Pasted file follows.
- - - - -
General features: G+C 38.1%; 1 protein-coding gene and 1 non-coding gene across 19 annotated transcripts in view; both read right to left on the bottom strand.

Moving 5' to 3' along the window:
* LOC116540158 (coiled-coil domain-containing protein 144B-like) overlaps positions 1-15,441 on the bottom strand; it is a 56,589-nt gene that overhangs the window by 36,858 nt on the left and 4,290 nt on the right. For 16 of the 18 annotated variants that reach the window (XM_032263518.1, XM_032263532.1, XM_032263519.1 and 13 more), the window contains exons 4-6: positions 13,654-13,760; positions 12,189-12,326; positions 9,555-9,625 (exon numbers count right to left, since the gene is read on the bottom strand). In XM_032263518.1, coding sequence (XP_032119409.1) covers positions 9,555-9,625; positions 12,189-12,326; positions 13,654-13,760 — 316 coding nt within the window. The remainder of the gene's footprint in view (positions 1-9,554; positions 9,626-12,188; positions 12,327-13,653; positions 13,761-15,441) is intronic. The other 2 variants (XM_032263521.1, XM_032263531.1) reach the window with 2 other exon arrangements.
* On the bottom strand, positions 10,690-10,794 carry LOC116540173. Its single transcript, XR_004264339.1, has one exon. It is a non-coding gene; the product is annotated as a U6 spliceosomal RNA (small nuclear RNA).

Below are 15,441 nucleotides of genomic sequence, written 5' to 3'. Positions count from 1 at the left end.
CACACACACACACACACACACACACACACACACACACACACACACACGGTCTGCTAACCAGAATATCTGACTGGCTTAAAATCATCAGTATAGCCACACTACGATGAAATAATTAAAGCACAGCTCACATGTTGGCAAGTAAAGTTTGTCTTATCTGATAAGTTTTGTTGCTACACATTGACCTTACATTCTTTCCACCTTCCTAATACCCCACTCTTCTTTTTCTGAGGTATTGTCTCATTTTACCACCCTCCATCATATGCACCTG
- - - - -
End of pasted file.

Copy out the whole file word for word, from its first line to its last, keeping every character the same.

General features: G+C 38.1%; 1 protein-coding gene and 1 non-coding gene across 19 annotated transcripts in view; both read right to left on the bottom strand.

Moving 5' to 3' along the window:
* LOC116540158 (coiled-coil domain-containing protein 144B-like) overlaps positions 1-15,441 on the bottom strand; it is a 56,589-nt gene that overhangs the window by 36,858 nt on the left and 4,290 nt on the right. For 16 of the 18 annotated variants that reach the window (XM_032263518.1, XM_032263532.1, XM_032263519.1 and 13 more), the window contains exons 4-6: positions 13,654-13,760; positions 12,189-12,326; positions 9,555-9,625 (exon numbers count right to left, since the gene is read on the bottom strand). In XM_032263518.1, coding sequence (XP_032119409.1) covers positions 9,555-9,625; positions 12,189-12,326; positions 13,654-13,760 — 316 coding nt within the window. The remainder of the gene's footprint in view (positions 1-9,554; positions 9,626-12,188; positions 12,327-13,653; positions 13,761-15,441) is intronic. The other 2 variants (XM_032263521.1, XM_032263531.1) reach the window with 2 other exon arrangements.
* On the bottom strand, positions 10,690-10,794 carry LOC116540173. Its single transcript, XR_004264339.1, has one exon. It is a non-coding gene; the product is annotated as a U6 spliceosomal RNA (small nuclear RNA).

Below are 15,441 nucleotides of genomic sequence, written 5' to 3'. Positions count from 1 at the left end.
CACACACACACACACACACACACACACACACACACACACACACACACGGTCTGCTAACCAGAATATCTGACTGGCTTAAAATCATCAGTATAGCCACACTACGATGAAATAATTAAAGCACAGCTCACATGTTGGCAAGTAAAGTTTGTCTTATCTGATAAGTTTTGTTGCTACACATTGACCTTACATTCTTTCCACCTTCCTAATACCCCACTCTTCTTTTTCTGAGGTATTGTCTCATTTTACCACCCTCCATCATATGCACCTG